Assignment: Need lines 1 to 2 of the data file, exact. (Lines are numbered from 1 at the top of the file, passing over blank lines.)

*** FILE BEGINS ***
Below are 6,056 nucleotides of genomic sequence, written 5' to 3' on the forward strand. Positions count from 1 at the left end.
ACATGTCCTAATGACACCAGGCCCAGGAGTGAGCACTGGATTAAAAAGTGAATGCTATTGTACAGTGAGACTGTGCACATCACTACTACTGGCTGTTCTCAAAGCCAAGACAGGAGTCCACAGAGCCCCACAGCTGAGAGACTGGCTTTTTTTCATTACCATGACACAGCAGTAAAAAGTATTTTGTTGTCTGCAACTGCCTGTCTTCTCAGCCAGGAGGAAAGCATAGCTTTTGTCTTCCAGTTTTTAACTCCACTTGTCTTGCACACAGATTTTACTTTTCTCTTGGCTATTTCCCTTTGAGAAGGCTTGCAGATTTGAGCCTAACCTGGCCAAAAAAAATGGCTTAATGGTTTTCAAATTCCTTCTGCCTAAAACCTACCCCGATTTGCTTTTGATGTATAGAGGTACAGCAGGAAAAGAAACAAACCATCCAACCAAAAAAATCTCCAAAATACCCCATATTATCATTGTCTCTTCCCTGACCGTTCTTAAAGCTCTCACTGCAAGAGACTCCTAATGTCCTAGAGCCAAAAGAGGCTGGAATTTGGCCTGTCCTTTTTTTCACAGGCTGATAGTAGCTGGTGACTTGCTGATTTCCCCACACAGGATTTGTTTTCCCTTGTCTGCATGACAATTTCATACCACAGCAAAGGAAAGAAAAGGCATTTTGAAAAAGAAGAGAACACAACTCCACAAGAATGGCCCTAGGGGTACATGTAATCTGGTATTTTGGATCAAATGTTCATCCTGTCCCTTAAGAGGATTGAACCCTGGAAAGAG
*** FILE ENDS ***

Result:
Below are 6,056 nucleotides of genomic sequence, written 5' to 3' on the forward strand. Positions count from 1 at the left end.
ACATGTCCTAATGACACCAGGCCCAGGAGTGAGCACTGGATTAAAAAGTGAATGCTATTGTACAGTGAGACTGTGCACATCACTACTACTGGCTGTTCTCAAAGCCAAGACAGGAGTCCACAGAGCCCCACAGCTGAGAGACTGGCTTTTTTTCATTACCATGACACAGCAGTAAAAAGTATTTTGTTGTCTGCAACTGCCTGTCTTCTCAGCCAGGAGGAAAGCATAGCTTTTGTCTTCCAGTTTTTAACTCCACTTGTCTTGCACACAGATTTTACTTTTCTCTTGGCTATTTCCCTTTGAGAAGGCTTGCAGATTTGAGCCTAACCTGGCCAAAAAAAATGGCTTAATGGTTTTCAAATTCCTTCTGCCTAAAACCTACCCCGATTTGCTTTTGATGTATAGAGGTACAGCAGGAAAAGAAACAAACCATCCAACCAAAAAAATCTCCAAAATACCCCATATTATCATTGTCTCTTCCCTGACCGTTCTTAAAGCTCTCACTGCAAGAGACTCCTAATGTCCTAGAGCCAAAAGAGGCTGGAATTTGGCCTGTCCTTTTTTTCACAGGCTGATAGTAGCTGGTGACTTGCTGATTTCCCCACACAGGATTTGTTTTCCCTTGTCTGCATGACAATTTCATACCACAGCAAAGGAAAGAAAAGGCATTTTGAAAAAGAAGAGAACACAACTCCACAAGAATGGCCCTAGGGGTACATGTAATCTGGTATTTTGGATCAAATGTTCATCCTGTCCCTTAAGAGGATTGAACCCTGGAAAGAG